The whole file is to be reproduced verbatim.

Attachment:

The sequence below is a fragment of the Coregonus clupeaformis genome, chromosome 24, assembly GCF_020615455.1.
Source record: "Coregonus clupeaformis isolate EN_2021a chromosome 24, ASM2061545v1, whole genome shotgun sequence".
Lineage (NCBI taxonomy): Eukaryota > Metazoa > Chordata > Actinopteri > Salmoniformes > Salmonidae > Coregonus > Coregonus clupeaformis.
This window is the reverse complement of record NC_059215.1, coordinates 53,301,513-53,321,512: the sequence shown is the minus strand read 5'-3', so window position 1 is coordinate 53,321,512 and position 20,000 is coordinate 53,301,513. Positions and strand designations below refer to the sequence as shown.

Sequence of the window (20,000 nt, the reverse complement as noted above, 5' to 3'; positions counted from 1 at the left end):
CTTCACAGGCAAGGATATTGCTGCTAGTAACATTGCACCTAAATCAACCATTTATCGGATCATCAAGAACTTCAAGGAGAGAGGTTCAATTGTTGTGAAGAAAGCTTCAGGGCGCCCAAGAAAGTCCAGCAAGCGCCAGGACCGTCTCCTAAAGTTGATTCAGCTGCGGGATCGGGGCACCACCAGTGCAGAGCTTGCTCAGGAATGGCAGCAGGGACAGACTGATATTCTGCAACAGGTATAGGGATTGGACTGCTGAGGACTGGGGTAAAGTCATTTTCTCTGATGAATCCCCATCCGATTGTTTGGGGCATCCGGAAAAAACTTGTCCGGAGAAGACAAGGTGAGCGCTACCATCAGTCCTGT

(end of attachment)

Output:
The sequence below is a fragment of the Coregonus clupeaformis genome, chromosome 24, assembly GCF_020615455.1.
Source record: "Coregonus clupeaformis isolate EN_2021a chromosome 24, ASM2061545v1, whole genome shotgun sequence".
Lineage (NCBI taxonomy): Eukaryota > Metazoa > Chordata > Actinopteri > Salmoniformes > Salmonidae > Coregonus > Coregonus clupeaformis.
This window is the reverse complement of record NC_059215.1, coordinates 53,301,513-53,321,512: the sequence shown is the minus strand read 5'-3', so window position 1 is coordinate 53,321,512 and position 20,000 is coordinate 53,301,513. Positions and strand designations below refer to the sequence as shown.

Sequence of the window (20,000 nt, the reverse complement as noted above, 5' to 3'; positions counted from 1 at the left end):
CTTCACAGGCAAGGATATTGCTGCTAGTAACATTGCACCTAAATCAACCATTTATCGGATCATCAAGAACTTCAAGGAGAGAGGTTCAATTGTTGTGAAGAAAGCTTCAGGGCGCCCAAGAAAGTCCAGCAAGCGCCAGGACCGTCTCCTAAAGTTGATTCAGCTGCGGGATCGGGGCACCACCAGTGCAGAGCTTGCTCAGGAATGGCAGCAGGGACAGACTGATATTCTGCAACAGGTATAGGGATTGGACTGCTGAGGACTGGGGTAAAGTCATTTTCTCTGATGAATCCCCATCCGATTGTTTGGGGCATCCGGAAAAAACTTGTCCGGAGAAGACAAGGTGAGCGCTACCATCAGTCCTGT